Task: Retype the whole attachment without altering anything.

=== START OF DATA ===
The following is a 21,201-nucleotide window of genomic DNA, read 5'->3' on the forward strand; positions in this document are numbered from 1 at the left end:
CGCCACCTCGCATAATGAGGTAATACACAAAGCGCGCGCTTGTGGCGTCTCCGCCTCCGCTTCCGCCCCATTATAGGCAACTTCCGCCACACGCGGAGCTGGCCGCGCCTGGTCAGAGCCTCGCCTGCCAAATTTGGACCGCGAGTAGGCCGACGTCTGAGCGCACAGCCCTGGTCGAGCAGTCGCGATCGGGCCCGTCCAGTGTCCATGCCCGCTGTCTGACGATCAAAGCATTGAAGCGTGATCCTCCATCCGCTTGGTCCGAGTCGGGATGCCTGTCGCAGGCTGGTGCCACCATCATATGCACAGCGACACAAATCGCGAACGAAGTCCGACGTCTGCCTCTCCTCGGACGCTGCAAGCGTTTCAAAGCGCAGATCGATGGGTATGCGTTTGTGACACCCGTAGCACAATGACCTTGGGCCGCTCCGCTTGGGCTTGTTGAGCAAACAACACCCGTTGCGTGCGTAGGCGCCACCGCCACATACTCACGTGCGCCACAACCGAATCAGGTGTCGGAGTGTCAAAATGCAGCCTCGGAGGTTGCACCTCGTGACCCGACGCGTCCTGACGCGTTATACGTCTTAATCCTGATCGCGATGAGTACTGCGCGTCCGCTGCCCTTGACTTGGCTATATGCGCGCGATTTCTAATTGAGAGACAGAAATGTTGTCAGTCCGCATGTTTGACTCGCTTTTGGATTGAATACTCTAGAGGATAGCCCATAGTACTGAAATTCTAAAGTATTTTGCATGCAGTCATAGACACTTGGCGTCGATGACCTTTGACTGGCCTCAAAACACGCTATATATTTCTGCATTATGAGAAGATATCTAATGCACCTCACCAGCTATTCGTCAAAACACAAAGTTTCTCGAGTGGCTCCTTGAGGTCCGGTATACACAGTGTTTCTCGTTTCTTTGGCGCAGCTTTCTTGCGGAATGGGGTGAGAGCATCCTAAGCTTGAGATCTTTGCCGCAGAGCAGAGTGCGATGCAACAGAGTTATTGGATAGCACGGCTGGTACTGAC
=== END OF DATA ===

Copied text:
The following is a 21,201-nucleotide window of genomic DNA, read 5'->3' on the forward strand; positions in this document are numbered from 1 at the left end:
CGCCACCTCGCATAATGAGGTAATACACAAAGCGCGCGCTTGTGGCGTCTCCGCCTCCGCTTCCGCCCCATTATAGGCAACTTCCGCCACACGCGGAGCTGGCCGCGCCTGGTCAGAGCCTCGCCTGCCAAATTTGGACCGCGAGTAGGCCGACGTCTGAGCGCACAGCCCTGGTCGAGCAGTCGCGATCGGGCCCGTCCAGTGTCCATGCCCGCTGTCTGACGATCAAAGCATTGAAGCGTGATCCTCCATCCGCTTGGTCCGAGTCGGGATGCCTGTCGCAGGCTGGTGCCACCATCATATGCACAGCGACACAAATCGCGAACGAAGTCCGACGTCTGCCTCTCCTCGGACGCTGCAAGCGTTTCAAAGCGCAGATCGATGGGTATGCGTTTGTGACACCCGTAGCACAATGACCTTGGGCCGCTCCGCTTGGGCTTGTTGAGCAAACAACACCCGTTGCGTGCGTAGGCGCCACCGCCACATACTCACGTGCGCCACAACCGAATCAGGTGTCGGAGTGTCAAAATGCAGCCTCGGAGGTTGCACCTCGTGACCCGACGCGTCCTGACGCGTTATACGTCTTAATCCTGATCGCGATGAGTACTGCGCGTCCGCTGCCCTTGACTTGGCTATATGCGCGCGATTTCTAATTGAGAGACAGAAATGTTGTCAGTCCGCATGTTTGACTCGCTTTTGGATTGAATACTCTAGAGGATAGCCCATAGTACTGAAATTCTAAAGTATTTTGCATGCAGTCATAGACACTTGGCGTCGATGACCTTTGACTGGCCTCAAAACACGCTATATATTTCTGCATTATGAGAAGATATCTAATGCACCTCACCAGCTATTCGTCAAAACACAAAGTTTCTCGAGTGGCTCCTTGAGGTCCGGTATACACAGTGTTTCTCGTTTCTTTGGCGCAGCTTTCTTGCGGAATGGGGTGAGAGCATCCTAAGCTTGAGATCTTTGCCGCAGAGCAGAGTGCGATGCAACAGAGTTATTGGATAGCACGGCTGGTACTGAC